The new-look Spurs will hope to complete the final third of their season with more consistent play, less injuries, and less distractions than the dying months of the 2011/12 campaign. 

On February 1 2011, Tottenham were 13 points clear of their north London rivals in third place, with a Champions League spot almost guaranteed. They looked more likely to pose a threat to the two Manchester clubs at that time, and nobody could see Arsenal causing them problems. 

Ten days later, despite a 5-0 thumping of Newcastle United at White Hart Lane, Tottenham were still ten points clear after Arsenal played their game in hand. 

Gunners fans everywhere began cancelling their St. Totteringham's Day celebrations.

Then it all fell apart.

It took a replay for Spurs to beat League One side Stevenage in the FA Cup and defeats to Manchester United, Everton and the 5-2 loss to Arsenal, marred the next two months for Tottenham. 

Off the pitch, Harry Redknapp's tax evasion case and then his seemingly inevitable move to become England's new manager took the focus away from the team, and meant the players started to ask questions about their manager's loyalty, rather than concentrating on their league form. 

Likewise, Luka Modric's discontent took centre stage all too often in the media, and 24 separate injuries over the course of the season, resulting in an astounding 1,450 days lost to injury (only topped by Manchester United in the Premier League) made it impossible for the first-team to maintain any sort of rhythm.

Over the final two months of the 2011/12 season, Spurs managed only 13 points from a possible 24 in their fixtures, losing to Norwich City and QPR.

This allowed not only Arsenal, but also Newcastle to leap-frog Tottenham by late April.

From there, Spurs were tasked with holding on to the Europa League spot whilst fighting a lost cause to regain their Champions League place.

By the season's end, they had regained the fourth spot in the table, only to be demoted to the Europa League by Chelsea's improbable Champions League victory. 

A season that started with such promise ended with few successes.

Fast-forward to the 2012/13 season, and much has changed at Spurs. Having said goodbye to Luka Modric, Rafael van der Vaart, Ledley King and manager Redknapp, the Lilywhites were looking to the future.

The hiring of Andre Villas-Boas raised some eyebrows and some social media know-it-alls showed their disgust, but Tottenham's positive early season form, even with injuries to key players, quietened most of the doubters.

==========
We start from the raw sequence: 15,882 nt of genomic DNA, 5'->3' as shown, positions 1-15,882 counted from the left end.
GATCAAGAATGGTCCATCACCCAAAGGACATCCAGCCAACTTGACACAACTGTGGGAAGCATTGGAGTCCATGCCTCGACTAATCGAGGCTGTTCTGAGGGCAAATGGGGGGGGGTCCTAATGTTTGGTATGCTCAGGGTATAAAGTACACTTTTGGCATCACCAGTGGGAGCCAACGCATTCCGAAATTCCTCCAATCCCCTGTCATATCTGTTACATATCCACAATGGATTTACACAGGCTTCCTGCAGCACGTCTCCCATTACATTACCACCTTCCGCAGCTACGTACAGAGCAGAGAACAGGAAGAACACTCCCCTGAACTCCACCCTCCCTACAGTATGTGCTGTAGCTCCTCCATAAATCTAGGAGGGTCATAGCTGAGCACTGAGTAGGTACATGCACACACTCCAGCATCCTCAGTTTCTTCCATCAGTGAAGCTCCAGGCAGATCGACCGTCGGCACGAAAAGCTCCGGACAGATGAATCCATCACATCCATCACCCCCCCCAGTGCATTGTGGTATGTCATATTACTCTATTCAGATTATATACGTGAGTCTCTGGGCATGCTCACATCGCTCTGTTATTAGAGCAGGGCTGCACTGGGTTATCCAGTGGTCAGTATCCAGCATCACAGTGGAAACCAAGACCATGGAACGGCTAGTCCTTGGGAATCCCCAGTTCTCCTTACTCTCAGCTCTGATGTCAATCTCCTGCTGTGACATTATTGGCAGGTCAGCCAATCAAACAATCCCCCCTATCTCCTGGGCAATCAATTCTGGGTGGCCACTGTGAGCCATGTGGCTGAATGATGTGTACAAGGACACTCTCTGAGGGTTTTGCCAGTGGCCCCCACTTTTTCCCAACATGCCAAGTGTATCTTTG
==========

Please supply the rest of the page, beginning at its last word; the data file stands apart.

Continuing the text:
Factoring in the smart signings of Jan Vertonghen, Gylfi Sigurdsson, Moussa Dembele, Hugo Lloris, Clint Dempsey and new-boy Lewis Holtby, this new-look Spurs squad has strength in numbers.

With 12 players permanently departing White Hart Lane from last year, their form has not been disrupted.

Yet, this squad still shows depth in attacking with the pace of wingers Gareth Bale and Aaron Lennon, whilst Scott Parker and Moussa Dembele are available to orchestrate the middle of the park.

Whilst Clint Dempsey has been brought in to help clinical finisher Jermain Defoe, Jan Vertonghen has proven to be their most impressive signing with his form in the back-four. 

Kyle Walker continues to improve his already brilliant play, and once Younes Kaboul returns from injury, Tottenham will brag of an embarrassment of defensive riches to go along with a dangerous midfield and striking core.

With this improved squad, there is still a lot at stake this season, domestically and in Europe. 

Currently fourth in the Premier League, Spurs must avoid a repast of last year's collapse to hold on to a Champion's League spot. 

Personnel like Scott Parker and Benoit Assou-Ekotto have missed extended periods of time, but are due to return to help Tottenham secure Champions League qualification. 

And with Gareth Bale on fire once again, Spurs will prove a difficult opponent to French table-toppers Lyon in the upcoming Europa League fixtures. 

Hopefully, the recent draw at Carrow Road will serve as a reminder to the team that vital late-season points must be fought for and earned. They only need to look back to last season for a reminder of what happens when you lose focus and concentration.


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